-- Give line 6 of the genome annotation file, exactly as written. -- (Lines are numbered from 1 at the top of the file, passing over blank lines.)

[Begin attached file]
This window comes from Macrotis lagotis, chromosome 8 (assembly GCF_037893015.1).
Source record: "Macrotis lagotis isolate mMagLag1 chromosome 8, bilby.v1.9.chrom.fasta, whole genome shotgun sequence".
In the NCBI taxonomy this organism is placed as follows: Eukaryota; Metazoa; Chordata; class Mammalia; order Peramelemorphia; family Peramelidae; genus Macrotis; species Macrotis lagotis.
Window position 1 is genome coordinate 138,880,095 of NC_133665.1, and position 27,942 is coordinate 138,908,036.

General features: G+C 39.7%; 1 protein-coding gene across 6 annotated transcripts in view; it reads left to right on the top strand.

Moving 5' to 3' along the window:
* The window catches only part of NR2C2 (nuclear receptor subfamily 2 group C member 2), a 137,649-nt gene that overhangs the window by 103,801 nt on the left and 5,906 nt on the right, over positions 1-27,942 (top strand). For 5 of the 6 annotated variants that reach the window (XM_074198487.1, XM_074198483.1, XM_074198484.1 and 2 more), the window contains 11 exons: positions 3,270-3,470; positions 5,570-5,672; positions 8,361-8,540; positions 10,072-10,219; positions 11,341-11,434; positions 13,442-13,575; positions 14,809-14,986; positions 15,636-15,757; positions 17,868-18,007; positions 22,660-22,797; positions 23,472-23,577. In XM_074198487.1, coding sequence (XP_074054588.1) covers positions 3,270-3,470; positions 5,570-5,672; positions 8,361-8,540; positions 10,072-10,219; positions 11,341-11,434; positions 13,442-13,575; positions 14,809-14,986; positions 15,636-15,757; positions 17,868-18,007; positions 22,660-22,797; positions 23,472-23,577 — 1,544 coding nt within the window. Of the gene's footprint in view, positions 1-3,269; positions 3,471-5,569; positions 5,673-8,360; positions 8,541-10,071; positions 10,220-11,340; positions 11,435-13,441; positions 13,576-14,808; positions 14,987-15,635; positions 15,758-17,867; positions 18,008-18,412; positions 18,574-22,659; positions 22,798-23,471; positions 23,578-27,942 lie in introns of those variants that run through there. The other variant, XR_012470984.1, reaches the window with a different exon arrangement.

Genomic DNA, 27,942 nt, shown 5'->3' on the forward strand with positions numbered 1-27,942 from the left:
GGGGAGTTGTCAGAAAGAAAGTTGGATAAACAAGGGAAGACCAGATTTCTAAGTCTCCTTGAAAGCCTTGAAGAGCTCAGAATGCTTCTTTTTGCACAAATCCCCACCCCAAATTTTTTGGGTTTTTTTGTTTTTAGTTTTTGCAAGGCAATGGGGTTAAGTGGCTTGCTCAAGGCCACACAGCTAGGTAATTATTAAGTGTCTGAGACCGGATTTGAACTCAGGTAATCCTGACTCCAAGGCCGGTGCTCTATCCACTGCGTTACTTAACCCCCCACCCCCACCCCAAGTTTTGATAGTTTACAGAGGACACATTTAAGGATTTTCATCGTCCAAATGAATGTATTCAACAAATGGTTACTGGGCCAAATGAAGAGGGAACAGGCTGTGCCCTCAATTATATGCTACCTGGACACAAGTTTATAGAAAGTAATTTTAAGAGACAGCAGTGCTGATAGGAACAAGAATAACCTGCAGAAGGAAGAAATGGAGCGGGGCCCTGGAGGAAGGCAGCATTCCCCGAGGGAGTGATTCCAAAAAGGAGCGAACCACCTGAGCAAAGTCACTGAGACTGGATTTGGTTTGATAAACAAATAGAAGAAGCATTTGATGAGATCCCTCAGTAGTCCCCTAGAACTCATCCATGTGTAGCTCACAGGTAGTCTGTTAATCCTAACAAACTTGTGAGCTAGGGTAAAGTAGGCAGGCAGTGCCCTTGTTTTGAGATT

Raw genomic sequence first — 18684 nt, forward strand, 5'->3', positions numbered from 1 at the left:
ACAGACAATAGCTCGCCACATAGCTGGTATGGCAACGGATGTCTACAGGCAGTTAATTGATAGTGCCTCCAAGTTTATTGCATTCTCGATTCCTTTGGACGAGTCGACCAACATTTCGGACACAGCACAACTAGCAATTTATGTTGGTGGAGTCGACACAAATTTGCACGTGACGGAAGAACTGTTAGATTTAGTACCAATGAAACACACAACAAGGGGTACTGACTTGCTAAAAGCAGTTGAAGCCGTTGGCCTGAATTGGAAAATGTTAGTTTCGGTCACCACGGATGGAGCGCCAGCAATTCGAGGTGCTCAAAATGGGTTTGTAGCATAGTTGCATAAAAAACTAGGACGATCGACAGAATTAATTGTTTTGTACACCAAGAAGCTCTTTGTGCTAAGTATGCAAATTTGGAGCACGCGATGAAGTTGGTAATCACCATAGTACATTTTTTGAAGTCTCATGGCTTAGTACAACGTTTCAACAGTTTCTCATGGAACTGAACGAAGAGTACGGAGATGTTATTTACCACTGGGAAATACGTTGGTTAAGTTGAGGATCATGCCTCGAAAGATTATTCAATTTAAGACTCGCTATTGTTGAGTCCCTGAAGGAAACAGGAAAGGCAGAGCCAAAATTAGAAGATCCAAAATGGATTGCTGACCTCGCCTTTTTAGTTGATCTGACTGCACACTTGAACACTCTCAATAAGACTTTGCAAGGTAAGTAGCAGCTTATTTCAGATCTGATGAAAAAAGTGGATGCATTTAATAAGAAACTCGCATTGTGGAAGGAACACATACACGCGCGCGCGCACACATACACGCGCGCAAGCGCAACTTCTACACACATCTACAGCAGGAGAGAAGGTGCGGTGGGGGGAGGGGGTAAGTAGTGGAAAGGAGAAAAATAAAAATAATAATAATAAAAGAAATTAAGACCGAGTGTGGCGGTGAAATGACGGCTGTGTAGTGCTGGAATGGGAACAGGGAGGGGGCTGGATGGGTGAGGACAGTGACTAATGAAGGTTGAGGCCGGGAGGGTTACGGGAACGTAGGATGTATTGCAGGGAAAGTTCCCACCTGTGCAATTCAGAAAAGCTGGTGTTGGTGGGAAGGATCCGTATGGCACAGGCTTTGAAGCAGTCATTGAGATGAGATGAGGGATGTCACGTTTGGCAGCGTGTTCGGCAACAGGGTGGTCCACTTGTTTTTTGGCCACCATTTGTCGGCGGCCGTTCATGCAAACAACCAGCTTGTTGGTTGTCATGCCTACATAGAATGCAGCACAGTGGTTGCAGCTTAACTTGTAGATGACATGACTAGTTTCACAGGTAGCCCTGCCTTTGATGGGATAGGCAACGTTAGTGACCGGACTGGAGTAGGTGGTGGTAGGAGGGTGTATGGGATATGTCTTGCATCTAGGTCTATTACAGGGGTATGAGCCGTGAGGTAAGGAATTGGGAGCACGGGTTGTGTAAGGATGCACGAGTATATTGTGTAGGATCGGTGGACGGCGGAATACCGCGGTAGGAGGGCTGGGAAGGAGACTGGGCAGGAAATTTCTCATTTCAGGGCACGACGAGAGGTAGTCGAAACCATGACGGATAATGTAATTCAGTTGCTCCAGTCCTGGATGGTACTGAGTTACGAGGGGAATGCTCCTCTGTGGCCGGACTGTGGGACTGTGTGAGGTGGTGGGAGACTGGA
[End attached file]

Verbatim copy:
Moving 5' to 3' along the window: